Chapter 10 Democracy in France
While France had a thriving private sector and market economy, the state had an important role in these “thirty glorious years” of economic development and prosperity. The state’s tools in economic management were several. The government engaged in formal economic planning with business and labor to set the general direction of the economy.
Privatization is clearly a success; the public has supported denationalization in principle and in fact by buying shares.
Programs under the social-welfare state are costly, amounting to over one-fourth of the gross domestic product.
Greatest risk to the current and rather successful system is the long
tradition of revolt in France.
In 1990 Germany, which had been divided since 1945, became a single country. This union involved the voluntary incorporation of the communist-dominated German Democratic Republic (East Germany) into the Federal Republic of Germany (West Germany).
Formal reunification of Germany came very quickly but the achievement
of a genuine unity has proceeded slowly and with many problems, including
1. The economic prosperity and visions of consumer goods that motivated many
East Germans’ interest in reunification has been difficult to achieve.
2. After 8 years of unity, living standards and the economy in the eastern states are well below the levels of the western states barely back to the levels that existed under the old Communist regime.
3. East Germans complain about their inability to break into positions of economic and political leadership even in the eastern states.
4. West Germans attribute higher taxes and unemployment in the western states to the burden of supporting the less developed economy in the east.
Chapter 11 Democracy in a Hostile Setting?
The Germans find their history a subject of great debate and even embarrassment. Germans worry if exploring the past, and especially the recent past, will lead to rationalizations of Hitler’s atrocities.
German unification was a goal that inspired poets and statesman throughout the centuries. Other values such as social change, individual freedom, or representative democracy were ignored or delayed while the goal of national unity was sought.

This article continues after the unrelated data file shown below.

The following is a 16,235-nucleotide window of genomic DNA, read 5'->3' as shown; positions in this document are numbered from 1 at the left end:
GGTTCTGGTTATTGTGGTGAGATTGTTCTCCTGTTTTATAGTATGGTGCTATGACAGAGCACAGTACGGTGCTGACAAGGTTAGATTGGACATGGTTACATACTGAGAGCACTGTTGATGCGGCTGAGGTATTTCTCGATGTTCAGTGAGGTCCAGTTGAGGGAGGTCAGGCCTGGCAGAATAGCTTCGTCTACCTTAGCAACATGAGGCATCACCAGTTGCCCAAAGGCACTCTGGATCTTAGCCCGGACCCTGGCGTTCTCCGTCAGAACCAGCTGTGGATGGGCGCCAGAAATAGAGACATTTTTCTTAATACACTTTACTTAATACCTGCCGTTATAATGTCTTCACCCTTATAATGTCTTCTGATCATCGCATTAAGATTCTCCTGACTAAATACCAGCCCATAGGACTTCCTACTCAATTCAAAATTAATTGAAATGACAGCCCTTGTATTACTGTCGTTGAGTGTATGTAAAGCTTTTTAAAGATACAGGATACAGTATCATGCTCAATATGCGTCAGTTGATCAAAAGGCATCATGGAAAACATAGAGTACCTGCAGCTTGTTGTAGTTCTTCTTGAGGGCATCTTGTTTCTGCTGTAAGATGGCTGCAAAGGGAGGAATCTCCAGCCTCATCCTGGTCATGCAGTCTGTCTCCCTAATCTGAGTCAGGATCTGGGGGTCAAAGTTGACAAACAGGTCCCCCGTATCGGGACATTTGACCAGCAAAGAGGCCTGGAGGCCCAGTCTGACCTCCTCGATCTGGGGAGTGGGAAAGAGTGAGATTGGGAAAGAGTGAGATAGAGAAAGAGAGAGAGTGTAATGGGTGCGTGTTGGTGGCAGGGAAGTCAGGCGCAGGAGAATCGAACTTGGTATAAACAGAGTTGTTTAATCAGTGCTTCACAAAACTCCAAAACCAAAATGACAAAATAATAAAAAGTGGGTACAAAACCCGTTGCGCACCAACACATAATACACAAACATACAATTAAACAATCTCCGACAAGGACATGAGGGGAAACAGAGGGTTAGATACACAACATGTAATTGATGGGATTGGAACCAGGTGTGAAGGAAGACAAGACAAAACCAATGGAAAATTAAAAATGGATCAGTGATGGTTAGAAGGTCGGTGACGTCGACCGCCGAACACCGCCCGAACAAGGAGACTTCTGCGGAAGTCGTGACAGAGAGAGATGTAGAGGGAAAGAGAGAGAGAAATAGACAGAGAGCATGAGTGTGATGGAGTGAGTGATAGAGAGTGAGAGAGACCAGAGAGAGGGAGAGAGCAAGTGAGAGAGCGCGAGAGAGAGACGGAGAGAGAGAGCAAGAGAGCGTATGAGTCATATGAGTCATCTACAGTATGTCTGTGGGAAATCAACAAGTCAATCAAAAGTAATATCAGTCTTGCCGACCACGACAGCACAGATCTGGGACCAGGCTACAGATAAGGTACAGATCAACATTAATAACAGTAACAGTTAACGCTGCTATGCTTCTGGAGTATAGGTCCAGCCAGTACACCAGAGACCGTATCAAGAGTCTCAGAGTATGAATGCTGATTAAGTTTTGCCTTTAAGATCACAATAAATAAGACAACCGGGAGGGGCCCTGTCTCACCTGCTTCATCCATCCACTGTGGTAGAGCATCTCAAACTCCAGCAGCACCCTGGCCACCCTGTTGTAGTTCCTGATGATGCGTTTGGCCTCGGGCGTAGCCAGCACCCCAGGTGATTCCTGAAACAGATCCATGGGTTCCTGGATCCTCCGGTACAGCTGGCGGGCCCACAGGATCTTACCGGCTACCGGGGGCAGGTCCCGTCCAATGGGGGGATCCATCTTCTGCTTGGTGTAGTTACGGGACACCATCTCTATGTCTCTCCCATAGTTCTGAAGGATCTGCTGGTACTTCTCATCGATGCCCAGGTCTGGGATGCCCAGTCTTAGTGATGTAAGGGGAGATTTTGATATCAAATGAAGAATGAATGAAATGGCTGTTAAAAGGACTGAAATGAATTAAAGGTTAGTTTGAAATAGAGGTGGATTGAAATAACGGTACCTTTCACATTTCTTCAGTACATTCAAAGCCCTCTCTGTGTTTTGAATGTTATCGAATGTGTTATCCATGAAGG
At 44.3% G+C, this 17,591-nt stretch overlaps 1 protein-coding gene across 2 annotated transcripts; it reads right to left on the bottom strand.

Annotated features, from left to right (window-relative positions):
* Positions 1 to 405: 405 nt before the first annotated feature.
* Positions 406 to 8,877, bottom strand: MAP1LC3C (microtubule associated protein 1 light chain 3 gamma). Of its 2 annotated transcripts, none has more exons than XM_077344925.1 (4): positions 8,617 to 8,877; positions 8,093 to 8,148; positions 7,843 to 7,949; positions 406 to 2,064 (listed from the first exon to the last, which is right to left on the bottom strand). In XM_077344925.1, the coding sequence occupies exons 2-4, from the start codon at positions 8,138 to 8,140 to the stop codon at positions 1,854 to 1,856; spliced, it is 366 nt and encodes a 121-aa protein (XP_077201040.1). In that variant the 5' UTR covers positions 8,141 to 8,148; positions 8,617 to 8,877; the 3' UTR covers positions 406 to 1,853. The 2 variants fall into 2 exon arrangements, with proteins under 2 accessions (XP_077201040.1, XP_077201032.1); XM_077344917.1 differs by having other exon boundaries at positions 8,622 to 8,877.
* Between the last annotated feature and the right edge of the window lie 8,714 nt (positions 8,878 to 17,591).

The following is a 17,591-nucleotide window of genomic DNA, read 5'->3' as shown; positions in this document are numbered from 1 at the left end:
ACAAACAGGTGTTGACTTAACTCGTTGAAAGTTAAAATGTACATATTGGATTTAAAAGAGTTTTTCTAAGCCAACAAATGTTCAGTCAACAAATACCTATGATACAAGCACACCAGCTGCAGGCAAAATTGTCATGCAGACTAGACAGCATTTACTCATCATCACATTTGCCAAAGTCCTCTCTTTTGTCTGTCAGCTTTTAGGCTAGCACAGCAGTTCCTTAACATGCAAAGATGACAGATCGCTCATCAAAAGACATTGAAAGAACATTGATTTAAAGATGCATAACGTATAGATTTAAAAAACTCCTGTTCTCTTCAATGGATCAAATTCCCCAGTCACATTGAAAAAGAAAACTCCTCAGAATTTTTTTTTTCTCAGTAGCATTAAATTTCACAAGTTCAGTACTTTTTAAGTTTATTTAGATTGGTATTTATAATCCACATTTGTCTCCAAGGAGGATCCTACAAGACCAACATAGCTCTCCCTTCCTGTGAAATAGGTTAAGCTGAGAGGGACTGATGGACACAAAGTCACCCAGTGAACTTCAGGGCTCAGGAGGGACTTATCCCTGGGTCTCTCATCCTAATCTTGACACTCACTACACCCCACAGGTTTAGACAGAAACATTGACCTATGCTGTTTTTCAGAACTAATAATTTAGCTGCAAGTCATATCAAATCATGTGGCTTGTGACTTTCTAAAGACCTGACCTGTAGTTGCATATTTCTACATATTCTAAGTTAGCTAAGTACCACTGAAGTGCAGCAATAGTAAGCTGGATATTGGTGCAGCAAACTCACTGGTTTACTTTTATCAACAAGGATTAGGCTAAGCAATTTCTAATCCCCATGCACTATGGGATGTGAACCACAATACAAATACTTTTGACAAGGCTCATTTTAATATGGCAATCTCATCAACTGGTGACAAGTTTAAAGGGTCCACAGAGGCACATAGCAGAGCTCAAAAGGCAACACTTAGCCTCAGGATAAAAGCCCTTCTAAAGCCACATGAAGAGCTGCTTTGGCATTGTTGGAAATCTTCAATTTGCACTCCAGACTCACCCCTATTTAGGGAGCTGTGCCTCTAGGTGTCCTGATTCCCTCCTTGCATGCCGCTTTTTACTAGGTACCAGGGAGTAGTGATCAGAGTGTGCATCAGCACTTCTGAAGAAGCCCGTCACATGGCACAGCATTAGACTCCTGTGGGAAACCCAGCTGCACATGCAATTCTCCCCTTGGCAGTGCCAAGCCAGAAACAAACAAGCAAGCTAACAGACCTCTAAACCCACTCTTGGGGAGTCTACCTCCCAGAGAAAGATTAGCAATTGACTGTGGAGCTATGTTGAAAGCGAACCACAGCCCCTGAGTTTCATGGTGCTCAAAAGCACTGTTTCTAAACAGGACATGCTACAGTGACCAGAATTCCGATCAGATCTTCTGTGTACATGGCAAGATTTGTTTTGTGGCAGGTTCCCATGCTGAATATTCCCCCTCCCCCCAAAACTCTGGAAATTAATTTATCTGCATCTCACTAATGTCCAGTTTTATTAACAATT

Germans worry that the old stereotype of heel-clicking, obedient Germans is being replaced with a new stereotype of complacent, self-satisfied, and prosperous Germans without a vision loftier than their own enrichment.
The Germans have overcome their historical liabilities and indeed have learned to be free and democratic.
Chapter 12 Citizens and Politics in Germany
Contemporary Germany offers an unusual case of a successful democratic country where many of its citizens grew up under an authoritarian regime.
Voting turnout in Germany is high, among the highest rate of electoral participation in Western Europe. Germans enjoy the resources needed for political participation: time, education, and information. They use these resources in active participation in national affairs.
Despite widespread confusion on the electoral system, evidence suggests that German voters are becoming more rational in making their electoral choices. Many voters are still guided by loyalties derived from their social class, religion, or association memberships.
Chapter 13 German Political Parties and Interest Groups
Numerous citizens have demonstrated their willingness to challenge established norms of political behavior even at the risk of unsettling the social and economic climate. After some problems accommodating these new participants and their often unconventional methods of political action, the regime now seems capable of managing the greater participation without disrupting overall political stability and public order.